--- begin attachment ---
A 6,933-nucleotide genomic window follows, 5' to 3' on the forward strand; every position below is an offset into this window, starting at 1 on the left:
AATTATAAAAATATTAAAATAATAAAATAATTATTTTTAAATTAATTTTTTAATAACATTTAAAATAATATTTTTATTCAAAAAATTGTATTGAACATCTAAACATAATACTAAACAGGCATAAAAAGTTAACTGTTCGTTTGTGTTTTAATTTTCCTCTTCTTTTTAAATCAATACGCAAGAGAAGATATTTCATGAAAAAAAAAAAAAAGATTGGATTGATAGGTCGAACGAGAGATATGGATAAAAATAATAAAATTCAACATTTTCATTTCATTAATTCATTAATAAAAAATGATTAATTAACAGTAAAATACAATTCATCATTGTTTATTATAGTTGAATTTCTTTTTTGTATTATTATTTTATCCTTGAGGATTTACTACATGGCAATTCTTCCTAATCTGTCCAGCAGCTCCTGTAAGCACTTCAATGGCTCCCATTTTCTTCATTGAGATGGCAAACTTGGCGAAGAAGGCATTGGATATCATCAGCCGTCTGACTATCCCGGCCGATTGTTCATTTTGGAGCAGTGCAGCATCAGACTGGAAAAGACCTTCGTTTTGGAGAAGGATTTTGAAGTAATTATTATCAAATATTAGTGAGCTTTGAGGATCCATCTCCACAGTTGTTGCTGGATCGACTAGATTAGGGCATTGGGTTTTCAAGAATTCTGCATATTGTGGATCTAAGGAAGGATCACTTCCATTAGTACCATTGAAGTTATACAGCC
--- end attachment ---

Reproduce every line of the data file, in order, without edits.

A 6,933-nucleotide genomic window follows, 5' to 3' on the forward strand; every position below is an offset into this window, starting at 1 on the left:
AATTATAAAAATATTAAAATAATAAAATAATTATTTTTAAATTAATTTTTTAATAACATTTAAAATAATATTTTTATTCAAAAAATTGTATTGAACATCTAAACATAATACTAAACAGGCATAAAAAGTTAACTGTTCGTTTGTGTTTTAATTTTCCTCTTCTTTTTAAATCAATACGCAAGAGAAGATATTTCATGAAAAAAAAAAAAAAGATTGGATTGATAGGTCGAACGAGAGATATGGATAAAAATAATAAAATTCAACATTTTCATTTCATTAATTCATTAATAAAAAATGATTAATTAACAGTAAAATACAATTCATCATTGTTTATTATAGTTGAATTTCTTTTTTGTATTATTATTTTATCCTTGAGGATTTACTACATGGCAATTCTTCCTAATCTGTCCAGCAGCTCCTGTAAGCACTTCAATGGCTCCCATTTTCTTCATTGAGATGGCAAACTTGGCGAAGAAGGCATTGGATATCATCAGCCGTCTGACTATCCCGGCCGATTGTTCATTTTGGAGCAGTGCAGCATCAGACTGGAAAAGACCTTCGTTTTGGAGAAGGATTTTGAAGTAATTATTATCAAATATTAGTGAGCTTTGAGGATCCATCTCCACAGTTGTTGCTGGATCGACTAGATTAGGGCATTGGGTTTTCAAGAATTCTGCATATTGTGGATCTAAGGAAGGATCACTTCCATTAGTACCATTGAAGTTATACAGCC